Facebook Provides a Platform for Human Trafficking: Is It Time to Start Holding the Social Media Giant Accountable?

A human trafficking survivor has sued Facebook, Backpage.com and others in Texas state court, accusing the social media giant and the now-defunct classified ads website of providing an unrestricted platform for predators to exploit, extort and recruit children into the sex trade.

The lawsuit was filed Monday in Harris County and it claimed all these companies played a role in facilitating the sex trafficking of minors. The complaint alleges that it all started on Facebook.

According to the young woman’s claim, Facebook knowingly allowed its platform to be used as a tool to lure her into the grip of a predator who then advertised her on Backpage. Backpage was recently shut down by the FBI for its connection to prostitution.

The plaintiff, who is named Jane Doe in the complaint, was on Facebook in 2012 when she was 15-years-old. Someone with several mutual friends friended her on the service and then messaged her, telling her that she was “pretty enough to be a model” and promised her money and a better life. Jane Doe confided to the friend that she got into a fight with her mother. The individual then promised her a modeling gig and said they would come pick her up following the fight.

“Within hours of meeting the Facebook friend, photos were taken of Jane Doe and were posted on Backpage,” the complaint states, “and then [she] was raped, beaten, and forced into further sex trafficking.”

The lawsuit accuses Facebook of both negligence and gross negligence, stating that it violated the Texas Civil Practice and Remedies Code. The relevant statute states: “A defendant who engages in the trafficking of persons or who intentionally or knowingly benefits from participating in a venture that traffics another person is liable to the person trafficked, as provided by this chapter, for damages arising from the trafficking of that person by the defendant or venture.”

The complaint argues that Facebook should have warned Jane Doe of the dangers of online child grooming and recruitment on the platform and, more broadly, that it should warn all users of the threat of human trafficking on the site, citing the use of PSAs in ad space or when people create accounts. The lawsuit also states that Facebook should have hired human trafficking experts to help develop these awareness campaigns.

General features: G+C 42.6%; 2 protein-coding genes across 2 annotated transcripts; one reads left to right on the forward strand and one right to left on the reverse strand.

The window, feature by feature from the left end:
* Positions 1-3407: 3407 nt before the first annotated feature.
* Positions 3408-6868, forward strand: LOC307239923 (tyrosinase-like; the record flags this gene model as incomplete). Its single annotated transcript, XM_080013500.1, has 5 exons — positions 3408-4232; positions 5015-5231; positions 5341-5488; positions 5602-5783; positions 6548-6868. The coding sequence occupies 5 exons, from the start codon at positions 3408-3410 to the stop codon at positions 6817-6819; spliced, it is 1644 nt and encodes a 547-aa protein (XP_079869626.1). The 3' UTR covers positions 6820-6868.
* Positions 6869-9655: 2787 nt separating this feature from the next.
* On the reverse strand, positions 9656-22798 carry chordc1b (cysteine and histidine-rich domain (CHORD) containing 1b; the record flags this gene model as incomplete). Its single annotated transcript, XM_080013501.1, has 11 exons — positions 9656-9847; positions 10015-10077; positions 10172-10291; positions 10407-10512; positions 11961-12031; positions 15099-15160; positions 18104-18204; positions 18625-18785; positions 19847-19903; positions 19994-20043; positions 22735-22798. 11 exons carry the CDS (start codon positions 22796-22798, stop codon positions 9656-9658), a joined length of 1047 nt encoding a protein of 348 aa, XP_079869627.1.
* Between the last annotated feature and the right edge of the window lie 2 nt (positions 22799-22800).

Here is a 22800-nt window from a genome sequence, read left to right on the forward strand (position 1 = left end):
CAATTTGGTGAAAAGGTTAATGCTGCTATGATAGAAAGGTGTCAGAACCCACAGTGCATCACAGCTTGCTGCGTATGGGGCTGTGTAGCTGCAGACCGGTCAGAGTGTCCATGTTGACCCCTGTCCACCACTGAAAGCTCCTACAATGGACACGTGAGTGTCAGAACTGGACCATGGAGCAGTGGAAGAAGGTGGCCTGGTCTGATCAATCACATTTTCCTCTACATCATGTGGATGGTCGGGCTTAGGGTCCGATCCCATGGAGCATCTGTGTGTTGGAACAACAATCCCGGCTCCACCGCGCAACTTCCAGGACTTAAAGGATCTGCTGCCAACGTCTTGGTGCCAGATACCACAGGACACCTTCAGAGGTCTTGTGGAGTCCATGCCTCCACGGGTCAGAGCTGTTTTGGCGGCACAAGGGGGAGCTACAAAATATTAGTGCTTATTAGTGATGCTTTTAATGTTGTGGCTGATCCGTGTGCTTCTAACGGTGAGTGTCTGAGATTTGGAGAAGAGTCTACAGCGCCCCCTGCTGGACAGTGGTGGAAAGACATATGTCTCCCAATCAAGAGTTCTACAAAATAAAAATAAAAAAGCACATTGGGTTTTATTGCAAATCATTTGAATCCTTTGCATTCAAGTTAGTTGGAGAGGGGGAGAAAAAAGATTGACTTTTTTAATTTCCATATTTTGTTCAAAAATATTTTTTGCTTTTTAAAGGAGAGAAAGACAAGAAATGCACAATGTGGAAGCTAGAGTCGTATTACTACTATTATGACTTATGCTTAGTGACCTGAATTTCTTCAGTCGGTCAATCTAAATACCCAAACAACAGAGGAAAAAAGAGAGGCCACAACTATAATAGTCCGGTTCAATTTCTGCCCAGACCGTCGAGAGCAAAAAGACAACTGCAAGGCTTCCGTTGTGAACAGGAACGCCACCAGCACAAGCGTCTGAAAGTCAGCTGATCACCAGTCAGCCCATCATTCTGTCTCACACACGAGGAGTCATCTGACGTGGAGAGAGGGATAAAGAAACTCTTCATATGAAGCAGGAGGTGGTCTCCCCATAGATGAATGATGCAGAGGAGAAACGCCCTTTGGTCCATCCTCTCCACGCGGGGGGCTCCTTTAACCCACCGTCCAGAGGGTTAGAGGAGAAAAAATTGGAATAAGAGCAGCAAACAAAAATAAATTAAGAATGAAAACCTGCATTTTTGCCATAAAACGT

Doe was never made aware of any dangers of sex trafficking on Facebook and Facebook never tried to identify the real identity of her Facebook “friend.” Facebook CEO Mark Zuckerberg told Congress in April that Facebook has a responsibility to make sure people are not using the social media site to harm others or spread misinformation, but this was not done according to the complaint.

These in-house responses are good, but they are not doing enough to prevent the crime…

“We want to see age-appropriate, effective warnings and education, verification of the identity of their users, stronger and easier to use parental controls and stronger safety monitoring systems,” Jane Doe’s attorney said Tuesday.

Facebook responded by saying that it has both internal and external protections to help prevent human trafficking. “We use technology to thwart this kind of abuse and we encourage people to use the reporting links found across our site so that our team of experts can review the content swiftly,” a spokeswoman for Facebook said in a written statement. Furthermore, the spokeswoman said, “Facebook also works closely with anti-trafficking organizations and other technology companies, and we report all apparent instances of child sexual exploitation to NCMEC (the National Center for Missing and Exploited Children).”

These in-house responses are good, but they are not doing enough to prevent the crime since theses solutions are aimed at reporting the abuse after it has already happened, rather than preventing it before it happens. As the attorney for Doe states, “Profiting from connecting people requires you to protect those with whom you connect.”

The statute states that knowingly benefitting from participating in a venture . . . is liable to the person trafficked. Facebook is profiting from the ad clicks of its users and the process through which the predator and child meet. In addition, Facebook is clearly aware that human trafficking is a problem on its site demonstrated by some of the actions they have taken to try to report the abuse on its site.

It is time that Facebook be held more accountable for not doing more to prevent sex trafficking. Reported cases of human trafficking continue to increase each year and social media sites are largely cited as one of the major reasons why. Good public policy points in the direction of imposing on Facebook a duty to warn its users of the threat of human trafficking. Facebook knows that its site is a haven for predators to solicit young women like Jane Doe, and this lawsuit presents an opportunity for the state of Texas to force the company to do more to prevent the sex trafficking of minors.